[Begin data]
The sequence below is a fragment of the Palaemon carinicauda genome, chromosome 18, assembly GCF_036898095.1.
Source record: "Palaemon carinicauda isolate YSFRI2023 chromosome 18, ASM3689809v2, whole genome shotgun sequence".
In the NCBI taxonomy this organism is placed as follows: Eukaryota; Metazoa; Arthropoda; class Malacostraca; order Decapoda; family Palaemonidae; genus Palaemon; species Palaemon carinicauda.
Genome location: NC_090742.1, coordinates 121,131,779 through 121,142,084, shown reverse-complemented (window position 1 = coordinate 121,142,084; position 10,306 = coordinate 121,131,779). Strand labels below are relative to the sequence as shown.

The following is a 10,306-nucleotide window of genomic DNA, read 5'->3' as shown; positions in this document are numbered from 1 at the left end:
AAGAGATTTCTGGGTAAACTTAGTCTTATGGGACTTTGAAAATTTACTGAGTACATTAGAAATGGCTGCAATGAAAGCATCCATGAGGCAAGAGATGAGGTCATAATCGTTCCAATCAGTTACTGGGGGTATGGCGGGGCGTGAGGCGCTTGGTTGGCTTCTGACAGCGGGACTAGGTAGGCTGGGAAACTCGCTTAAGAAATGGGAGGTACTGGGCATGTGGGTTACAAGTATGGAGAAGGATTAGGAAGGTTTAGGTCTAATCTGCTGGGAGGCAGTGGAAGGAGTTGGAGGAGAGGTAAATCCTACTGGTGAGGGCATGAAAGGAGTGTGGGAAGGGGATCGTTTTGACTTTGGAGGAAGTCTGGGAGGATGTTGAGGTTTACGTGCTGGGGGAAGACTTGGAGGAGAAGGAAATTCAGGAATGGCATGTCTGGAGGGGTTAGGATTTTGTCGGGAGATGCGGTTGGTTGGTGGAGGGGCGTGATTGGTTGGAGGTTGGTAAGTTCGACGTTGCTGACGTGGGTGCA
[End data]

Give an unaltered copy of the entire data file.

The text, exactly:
The sequence below is a fragment of the Palaemon carinicauda genome, chromosome 18, assembly GCF_036898095.1.
Source record: "Palaemon carinicauda isolate YSFRI2023 chromosome 18, ASM3689809v2, whole genome shotgun sequence".
In the NCBI taxonomy this organism is placed as follows: Eukaryota; Metazoa; Arthropoda; class Malacostraca; order Decapoda; family Palaemonidae; genus Palaemon; species Palaemon carinicauda.
Genome location: NC_090742.1, coordinates 121,131,779 through 121,142,084, shown reverse-complemented (window position 1 = coordinate 121,142,084; position 10,306 = coordinate 121,131,779). Strand labels below are relative to the sequence as shown.

The following is a 10,306-nucleotide window of genomic DNA, read 5'->3' as shown; positions in this document are numbered from 1 at the left end:
AAGAGATTTCTGGGTAAACTTAGTCTTATGGGACTTTGAAAATTTACTGAGTACATTAGAAATGGCTGCAATGAAAGCATCCATGAGGCAAGAGATGAGGTCATAATCGTTCCAATCAGTTACTGGGGGTATGGCGGGGCGTGAGGCGCTTGGTTGGCTTCTGACAGCGGGACTAGGTAGGCTGGGAAACTCGCTTAAGAAATGGGAGGTACTGGGCATGTGGGTTACAAGTATGGAGAAGGATTAGGAAGGTTTAGGTCTAATCTGCTGGGAGGCAGTGGAAGGAGTTGGAGGAGAGGTAAATCCTACTGGTGAGGGCATGAAAGGAGTGTGGGAAGGGGATCGTTTTGACTTTGGAGGAAGTCTGGGAGGATGTTGAGGTTTACGTGCTGGGGGAAGACTTGGAGGAGAAGGAAATTCAGGAATGGCATGTCTGGAGGGGTTAGGATTTTGTCGGGAGATGCGGTTGGTTGGTGGAGGGGCGTGATTGGTTGGAGGTTGGTAAGTTCGACGTTGCTGACGTGGGTGCA